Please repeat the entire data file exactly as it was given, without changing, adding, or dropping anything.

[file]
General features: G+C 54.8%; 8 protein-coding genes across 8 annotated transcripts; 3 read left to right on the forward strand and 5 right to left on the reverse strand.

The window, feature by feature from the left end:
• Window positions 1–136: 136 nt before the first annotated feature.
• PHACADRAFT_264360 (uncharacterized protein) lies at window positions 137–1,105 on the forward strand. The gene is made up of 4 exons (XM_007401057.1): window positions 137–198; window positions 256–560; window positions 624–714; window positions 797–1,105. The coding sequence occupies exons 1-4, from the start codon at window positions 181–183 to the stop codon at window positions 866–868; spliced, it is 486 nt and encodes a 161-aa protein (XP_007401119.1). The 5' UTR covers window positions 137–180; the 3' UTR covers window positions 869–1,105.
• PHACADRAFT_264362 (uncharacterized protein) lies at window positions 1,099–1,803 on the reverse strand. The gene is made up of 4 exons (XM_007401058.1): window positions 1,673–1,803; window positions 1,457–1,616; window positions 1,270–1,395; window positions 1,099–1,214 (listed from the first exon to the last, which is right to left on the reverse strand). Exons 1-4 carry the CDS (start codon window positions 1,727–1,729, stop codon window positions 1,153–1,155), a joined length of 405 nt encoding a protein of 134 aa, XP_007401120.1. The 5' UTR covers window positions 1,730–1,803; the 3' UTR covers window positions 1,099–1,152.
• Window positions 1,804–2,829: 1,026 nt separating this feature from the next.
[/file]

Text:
General features: G+C 54.8%; 8 protein-coding genes across 8 annotated transcripts; 3 read left to right on the forward strand and 5 right to left on the reverse strand.

The window, feature by feature from the left end:
• Window positions 1–136: 136 nt before the first annotated feature.
• PHACADRAFT_264360 (uncharacterized protein) lies at window positions 137–1,105 on the forward strand. The gene is made up of 4 exons (XM_007401057.1): window positions 137–198; window positions 256–560; window positions 624–714; window positions 797–1,105. The coding sequence occupies exons 1-4, from the start codon at window positions 181–183 to the stop codon at window positions 866–868; spliced, it is 486 nt and encodes a 161-aa protein (XP_007401119.1). The 5' UTR covers window positions 137–180; the 3' UTR covers window positions 869–1,105.
• PHACADRAFT_264362 (uncharacterized protein) lies at window positions 1,099–1,803 on the reverse strand. The gene is made up of 4 exons (XM_007401058.1): window positions 1,673–1,803; window positions 1,457–1,616; window positions 1,270–1,395; window positions 1,099–1,214 (listed from the first exon to the last, which is right to left on the reverse strand). Exons 1-4 carry the CDS (start codon window positions 1,727–1,729, stop codon window positions 1,153–1,155), a joined length of 405 nt encoding a protein of 134 aa, XP_007401120.1. The 5' UTR covers window positions 1,730–1,803; the 3' UTR covers window positions 1,099–1,152.
• Window positions 1,804–2,829: 1,026 nt separating this feature from the next.